[WP] A homeless man with a guitar slung over his back stands outside a bar and listens to a band play. What is he thinking?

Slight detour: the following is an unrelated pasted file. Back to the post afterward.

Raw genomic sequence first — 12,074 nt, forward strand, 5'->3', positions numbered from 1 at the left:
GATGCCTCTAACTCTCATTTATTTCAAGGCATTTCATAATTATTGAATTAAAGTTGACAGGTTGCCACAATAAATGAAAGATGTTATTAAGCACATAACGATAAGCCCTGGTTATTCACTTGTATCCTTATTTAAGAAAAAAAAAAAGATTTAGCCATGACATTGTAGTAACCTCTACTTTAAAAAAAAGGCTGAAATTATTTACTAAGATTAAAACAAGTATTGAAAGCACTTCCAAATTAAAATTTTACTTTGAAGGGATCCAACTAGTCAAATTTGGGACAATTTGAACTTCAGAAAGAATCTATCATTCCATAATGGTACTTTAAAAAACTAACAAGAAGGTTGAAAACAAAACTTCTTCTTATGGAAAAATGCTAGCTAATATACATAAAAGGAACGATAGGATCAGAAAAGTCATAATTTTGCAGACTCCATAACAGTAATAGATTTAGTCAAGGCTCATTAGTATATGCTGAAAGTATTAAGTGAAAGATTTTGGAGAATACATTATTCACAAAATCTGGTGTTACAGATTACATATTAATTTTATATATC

He had been exceedingly happy that night despite his objective poverty. Jacob had, long since stopped measuring his wealth in material goods but even so, the half bottle of whiskey in his guitar case was not enough to give him the feeling of being rich that he so desired. He would have to save it until very late in the night, and then drink it very quickly so that he could fall asleep engulfed in the agreeable languor of drunkenness. Tomorrow was a new day and he could surely raise the funds for a whole bottle. But regardless he stood there outside the door listening to the slow, droning rhythm indoors. It wasn’t music he would have chosen, the long drawn out hypnotic rhythm of electric blues. But it pleased him nonetheless. A normal man, in his position, might have remembered the days that he too, could play luxuriously above the steady rhythm of a supporting bass and drums. Coming in and out on an electric guitar as he pleased. Back to the days when the sinful vanity of a long, drawn out blues instrumental devoid of vocals was a possibility for the musician in him. But it wasn’t what he was thinking of at all. Jacob actually made for an absurd scene standing there, probably looking quite out of his mind with his eyes closed and an idiot smile on his face. He might have been drawn, with surprising force to the days when he too could soar above the monotony of a steady rhythm stabbing into the landscape of sound however he chose. A loud, screeching, distorted tone amidst a rendition of Have You Ever Loved a Woman? Portraying the emotions of unrequited love in the purest way possible. Without the muddling effect of language either written or spoken (since his playing typically involved long stretches between verses). Or maybe a dull, mellow accompaniment to a love song, emphasizing tragedy or triumph portrayed in the vocals rather than overshadowing it. Or maybe a rousing rocker, with frequent riffs and loud solos, like when he was a kid and they used to turn What’d I say into a nine movement symphony at the end of the night when they were out of material. And the real reason for the smile might have been that he was remembering back when the crowds looked, awestruck at his talent. When his lean but youthful face was admired by the girls in the audience and the dynamic movement of his fingers captivated and impressed the men. Before his hands shook. When there was a lovely sweet spot, one lasting hours and hours between his first drink. The drink that would make him sensitive to the emotions portrayed by the tune and confident that his playing could reflect them. And the last drink that would render him speechless. Remembering before the window had narrowed and narrowed until he couldn’t play anymore. Remembering before he’d been kicked out of one band and then another. But now he stood, fully intent on enjoying the music, until the bouncer or a police officer should shuffle him along. Not worrying about the moment late tonight when the bottle emptied and he thought about selling his guitar. Or the miserable hours tomorrow when his shaky hands shuffled through some basic tunes hoping someone would throw a soft, crunchy dollar into his case rather than change. But in any event, he stood not really thinking of the man he used to be but rather focusing on the landscape the guitarist was painting. He stood feeling somewhat more like the steady-nerved man, devoid of anxiety he was with a pint of liquor under his belt than he otherwise might have if the air had been silent. But because the hot, humid city air crackled alive with the sound of music he felt slightly more at peace with the world.

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